Ed. note: This is the latest installment in a series of posts on lateral partner moves from Lateral Link’s team of expert contributors. Michael Allen is Managing Principal at Lateral Link, focusing exclusively on partner placements with Am Law 200 clients.
A good recruiter can identify window-shoppers. We are all tempted to do it. You walk down Rodeo Drive and on your left, the polished chassis of a Bugatti Veyron catches your eye and on your right, the muted silver of Lamborghini Veneno flickers in the sun. A Lamborghini or Bugatti would more than satiate most people, but the titans of Biglaw are always chasing that elusive Maybach Exelero and in the process, they may at the same time alienate top-tier “Lamborghini” lawyers.
This condition is endemic to some of the top Am Law 100 law firms. Despite their massive push for expansion, many firms are still hesitant to bring in outstanding lateral candidates. The process is also torturous for the candidates who go through multiple rounds of interviews before they are finally turned away for bill rate concerns or potential conflicts, not even mentioning the opportunity costs of time for everyone involved in the process…
Firms retain the prerogative to pick the best attorneys for their firm but many mistake current production for future potential. Firms hire most partners with the assumption that they will generate a certain level of profits. Firms negotiate salaries based on untested assumptions about portable business and potential revenues projected over several years. Sometimes firms underestimate performance. Other times, firms incur fixed salaries without realizing the offsetting revenues they were anticipating.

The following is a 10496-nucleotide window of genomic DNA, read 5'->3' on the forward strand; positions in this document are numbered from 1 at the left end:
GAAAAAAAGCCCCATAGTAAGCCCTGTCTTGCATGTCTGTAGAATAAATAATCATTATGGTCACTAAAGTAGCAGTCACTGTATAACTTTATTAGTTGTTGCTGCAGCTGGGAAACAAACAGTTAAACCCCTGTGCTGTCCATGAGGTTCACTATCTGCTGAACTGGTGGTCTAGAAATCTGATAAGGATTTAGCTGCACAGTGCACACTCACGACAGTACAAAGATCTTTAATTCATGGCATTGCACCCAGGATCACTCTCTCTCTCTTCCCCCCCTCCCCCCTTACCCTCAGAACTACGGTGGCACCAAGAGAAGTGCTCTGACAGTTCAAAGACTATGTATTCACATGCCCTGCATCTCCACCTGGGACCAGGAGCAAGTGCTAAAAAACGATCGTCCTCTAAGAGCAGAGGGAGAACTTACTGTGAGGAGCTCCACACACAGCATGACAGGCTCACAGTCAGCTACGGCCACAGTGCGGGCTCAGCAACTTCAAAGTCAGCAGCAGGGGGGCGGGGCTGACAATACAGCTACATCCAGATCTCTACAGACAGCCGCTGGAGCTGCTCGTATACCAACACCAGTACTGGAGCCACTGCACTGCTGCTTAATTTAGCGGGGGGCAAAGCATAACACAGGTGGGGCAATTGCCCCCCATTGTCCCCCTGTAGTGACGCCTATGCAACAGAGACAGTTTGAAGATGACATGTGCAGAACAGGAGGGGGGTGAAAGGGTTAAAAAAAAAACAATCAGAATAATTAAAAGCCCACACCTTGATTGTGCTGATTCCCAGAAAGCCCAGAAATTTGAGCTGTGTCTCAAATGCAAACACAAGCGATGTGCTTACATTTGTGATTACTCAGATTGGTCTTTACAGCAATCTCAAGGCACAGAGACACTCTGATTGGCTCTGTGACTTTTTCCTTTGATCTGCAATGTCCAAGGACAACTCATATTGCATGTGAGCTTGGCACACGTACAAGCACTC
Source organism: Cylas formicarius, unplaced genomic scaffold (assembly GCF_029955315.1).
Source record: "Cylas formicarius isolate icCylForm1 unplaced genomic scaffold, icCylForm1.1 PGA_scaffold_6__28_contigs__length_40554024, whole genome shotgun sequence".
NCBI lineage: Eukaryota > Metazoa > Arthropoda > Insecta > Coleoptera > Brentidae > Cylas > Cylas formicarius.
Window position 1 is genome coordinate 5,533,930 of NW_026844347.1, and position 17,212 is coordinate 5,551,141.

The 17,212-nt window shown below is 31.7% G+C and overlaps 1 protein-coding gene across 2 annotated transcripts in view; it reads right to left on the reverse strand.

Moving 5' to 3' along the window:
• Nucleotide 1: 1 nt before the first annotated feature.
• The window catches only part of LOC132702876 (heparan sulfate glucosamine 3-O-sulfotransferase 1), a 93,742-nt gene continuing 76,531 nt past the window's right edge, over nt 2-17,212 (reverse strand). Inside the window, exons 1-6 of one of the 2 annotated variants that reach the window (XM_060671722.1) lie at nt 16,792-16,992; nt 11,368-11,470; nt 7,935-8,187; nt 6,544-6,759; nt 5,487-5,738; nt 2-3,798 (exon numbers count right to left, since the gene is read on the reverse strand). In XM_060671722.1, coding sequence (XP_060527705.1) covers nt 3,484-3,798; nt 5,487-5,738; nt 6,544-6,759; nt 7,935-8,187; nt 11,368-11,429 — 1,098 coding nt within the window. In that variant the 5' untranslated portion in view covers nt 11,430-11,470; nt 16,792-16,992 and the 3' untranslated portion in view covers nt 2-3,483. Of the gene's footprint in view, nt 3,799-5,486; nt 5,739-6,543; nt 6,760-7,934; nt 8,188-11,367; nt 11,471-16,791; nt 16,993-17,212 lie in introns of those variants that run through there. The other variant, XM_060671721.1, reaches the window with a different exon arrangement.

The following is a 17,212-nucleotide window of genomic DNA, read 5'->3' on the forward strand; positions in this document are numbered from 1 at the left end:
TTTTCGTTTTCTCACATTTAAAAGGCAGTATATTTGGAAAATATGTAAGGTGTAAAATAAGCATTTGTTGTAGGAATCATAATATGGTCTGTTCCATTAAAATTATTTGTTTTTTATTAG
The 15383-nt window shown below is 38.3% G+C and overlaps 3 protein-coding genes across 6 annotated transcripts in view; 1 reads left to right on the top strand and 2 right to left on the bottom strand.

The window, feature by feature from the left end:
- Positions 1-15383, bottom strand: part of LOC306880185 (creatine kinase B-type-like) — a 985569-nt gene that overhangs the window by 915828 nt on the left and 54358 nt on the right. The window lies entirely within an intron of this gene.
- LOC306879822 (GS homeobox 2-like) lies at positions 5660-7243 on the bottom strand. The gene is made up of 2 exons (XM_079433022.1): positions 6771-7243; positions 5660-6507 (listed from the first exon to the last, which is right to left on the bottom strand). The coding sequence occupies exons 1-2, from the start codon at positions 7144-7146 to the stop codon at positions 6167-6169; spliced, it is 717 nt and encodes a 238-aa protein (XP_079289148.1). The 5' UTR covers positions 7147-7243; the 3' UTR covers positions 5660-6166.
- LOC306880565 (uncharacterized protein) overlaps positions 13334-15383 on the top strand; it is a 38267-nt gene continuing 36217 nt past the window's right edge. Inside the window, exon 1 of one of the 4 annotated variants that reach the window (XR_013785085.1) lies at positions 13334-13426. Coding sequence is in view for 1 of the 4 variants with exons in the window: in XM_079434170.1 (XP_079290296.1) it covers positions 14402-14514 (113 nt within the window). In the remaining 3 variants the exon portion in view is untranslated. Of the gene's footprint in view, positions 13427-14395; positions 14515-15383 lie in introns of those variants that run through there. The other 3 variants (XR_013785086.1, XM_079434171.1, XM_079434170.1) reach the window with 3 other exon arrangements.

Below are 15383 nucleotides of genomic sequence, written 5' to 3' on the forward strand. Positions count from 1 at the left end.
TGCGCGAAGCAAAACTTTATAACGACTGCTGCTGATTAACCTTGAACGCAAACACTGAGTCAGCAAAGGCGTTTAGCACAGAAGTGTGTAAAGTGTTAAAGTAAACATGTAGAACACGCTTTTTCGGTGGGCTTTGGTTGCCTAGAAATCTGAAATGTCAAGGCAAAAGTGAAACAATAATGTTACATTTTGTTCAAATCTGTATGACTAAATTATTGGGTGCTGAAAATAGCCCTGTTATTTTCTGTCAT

Nonetheless, when a firm rejects an attorney for whatever reason, the likelihood of the same attorney accepting an offer down the line from the same firm substantially decreases. I have witnessed many partners who attain “rainmaker” status — over four million dollars in business — and specifically omit firms that previously rejected them from their list of destinations. The motivation is not pure spite. The partners often feel that the firm “window shopped” without any intention of hiring them. When a reputation gets out on the market that the firm is not a serious buyer, the firm will most definitely struggle to get candidates through the door. Partners are also weary of compromising client information through the process. I have yet to see a non-disclosure executed in the process even though sensitive information is disclosed.
Some firms are bigger perpetrators than others, but there is a constant trend throughout the Am Law 100 that window-shopping — which we have defined using a mixture of empirical and anecdotal evidence — decreases with Am Law ranking. The firms with PPP above $1.5 million tend to window-shop three times as often as the firms that generate less profit per partner. The top firms can and should be more selective.
There are several notable exceptions to firms who are known for window-shopping. On the other hand, some firms have a strategic vision and execute their business plan with efficiency. One such example is Dentons. This firm has successfully executed a well thought out plan without wasting time testing the market with excessive browsing. Many waited on the sidelines to see how Dentons would manage one of the largest international legal platforms. Suffice it to say, as the firm expanded in platform, its PPP and Revenue Per Lawyer increased. While Dentons has been expanding considerably it has not compromised its standards or strategic plan. In my dealings with Dentons, the firm’s decision makers have been forthright about their needs and honest in their dealings.
Simply put, window-shopping is “a plague o’ both your houses.” When a firm window shops, it jilts exemplary candidates and makes them less likely to accept offers of employment from the firm in the future. A firm’s reputation for window-shopping is a difficult one to overcome in the marketplace.
Previously on Lateral Link:
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